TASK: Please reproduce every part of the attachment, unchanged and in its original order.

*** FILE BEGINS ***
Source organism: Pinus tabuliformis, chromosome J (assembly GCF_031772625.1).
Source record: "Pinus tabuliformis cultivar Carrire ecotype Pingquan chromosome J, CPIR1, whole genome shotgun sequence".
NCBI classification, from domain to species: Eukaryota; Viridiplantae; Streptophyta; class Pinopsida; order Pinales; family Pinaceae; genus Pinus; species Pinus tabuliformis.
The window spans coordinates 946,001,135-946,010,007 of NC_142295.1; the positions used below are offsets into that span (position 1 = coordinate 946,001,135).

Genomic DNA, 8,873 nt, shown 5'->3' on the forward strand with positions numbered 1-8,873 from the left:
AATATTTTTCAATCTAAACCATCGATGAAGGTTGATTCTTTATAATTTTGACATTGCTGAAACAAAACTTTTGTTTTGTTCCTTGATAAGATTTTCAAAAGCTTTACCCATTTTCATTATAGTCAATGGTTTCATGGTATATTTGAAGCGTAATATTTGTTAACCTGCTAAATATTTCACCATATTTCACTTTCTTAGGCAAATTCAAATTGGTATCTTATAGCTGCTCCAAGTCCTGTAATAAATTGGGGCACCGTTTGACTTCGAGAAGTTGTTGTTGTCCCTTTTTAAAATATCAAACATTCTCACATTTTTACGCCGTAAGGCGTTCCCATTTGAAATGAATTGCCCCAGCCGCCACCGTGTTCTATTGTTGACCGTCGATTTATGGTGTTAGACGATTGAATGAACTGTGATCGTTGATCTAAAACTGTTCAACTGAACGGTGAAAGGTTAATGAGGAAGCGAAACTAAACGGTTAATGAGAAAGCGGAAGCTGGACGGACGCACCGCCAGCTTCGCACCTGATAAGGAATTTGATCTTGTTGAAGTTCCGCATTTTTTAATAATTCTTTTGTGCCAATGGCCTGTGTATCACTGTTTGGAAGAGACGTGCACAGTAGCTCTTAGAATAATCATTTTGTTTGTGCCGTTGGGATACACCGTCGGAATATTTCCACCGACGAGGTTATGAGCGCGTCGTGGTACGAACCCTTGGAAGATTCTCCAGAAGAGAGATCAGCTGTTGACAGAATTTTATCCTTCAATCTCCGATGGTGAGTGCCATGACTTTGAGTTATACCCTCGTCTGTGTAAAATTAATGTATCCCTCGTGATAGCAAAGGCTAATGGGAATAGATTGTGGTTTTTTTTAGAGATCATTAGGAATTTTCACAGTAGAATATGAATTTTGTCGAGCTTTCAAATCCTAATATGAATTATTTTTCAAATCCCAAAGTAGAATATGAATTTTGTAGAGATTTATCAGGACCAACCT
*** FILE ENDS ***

Source organism: Pinus tabuliformis, chromosome J (assembly GCF_031772625.1).
Source record: "Pinus tabuliformis cultivar Carrire ecotype Pingquan chromosome J, CPIR1, whole genome shotgun sequence".
NCBI classification, from domain to species: Eukaryota; Viridiplantae; Streptophyta; class Pinopsida; order Pinales; family Pinaceae; genus Pinus; species Pinus tabuliformis.
The window spans coordinates 946,001,135-946,010,007 of NC_142295.1; the positions used below are offsets into that span (position 1 = coordinate 946,001,135).

Genomic DNA, 8,873 nt, shown 5'->3' on the forward strand with positions numbered 1-8,873 from the left:
AATATTTTTCAATCTAAACCATCGATGAAGGTTGATTCTTTATAATTTTGACATTGCTGAAACAAAACTTTTGTTTTGTTCCTTGATAAGATTTTCAAAAGCTTTACCCATTTTCATTATAGTCAATGGTTTCATGGTATATTTGAAGCGTAATATTTGTTAACCTGCTAAATATTTCACCATATTTCACTTTCTTAGGCAAATTCAAATTGGTATCTTATAGCTGCTCCAAGTCCTGTAATAAATTGGGGCACCGTTTGACTTCGAGAAGTTGTTGTTGTCCCTTTTTAAAATATCAAACATTCTCACATTTTTACGCCGTAAGGCGTTCCCATTTGAAATGAATTGCCCCAGCCGCCACCGTGTTCTATTGTTGACCGTCGATTTATGGTGTTAGACGATTGAATGAACTGTGATCGTTGATCTAAAACTGTTCAACTGAACGGTGAAAGGTTAATGAGGAAGCGAAACTAAACGGTTAATGAGAAAGCGGAAGCTGGACGGACGCACCGCCAGCTTCGCACCTGATAAGGAATTTGATCTTGTTGAAGTTCCGCATTTTTTAATAATTCTTTTGTGCCAATGGCCTGTGTATCACTGTTTGGAAGAGACGTGCACAGTAGCTCTTAGAATAATCATTTTGTTTGTGCCGTTGGGATACACCGTCGGAATATTTCCACCGACGAGGTTATGAGCGCGTCGTGGTACGAACCCTTGGAAGATTCTCCAGAAGAGAGATCAGCTGTTGACAGAATTTTATCCTTCAATCTCCGATGGTGAGTGCCATGACTTTGAGTTATACCCTCGTCTGTGTAAAATTAATGTATCCCTCGTGATAGCAAAGGCTAATGGGAATAGATTGTGGTTTTTTTTAGAGATCATTAGGAATTTTCACAGTAGAATATGAATTTTGTCGAGCTTTCAAATCCTAATATGAATTATTTTTCAAATCCCAAAGTAGAATATGAATTTTGTAGAGATTTATCAGGACCAACCT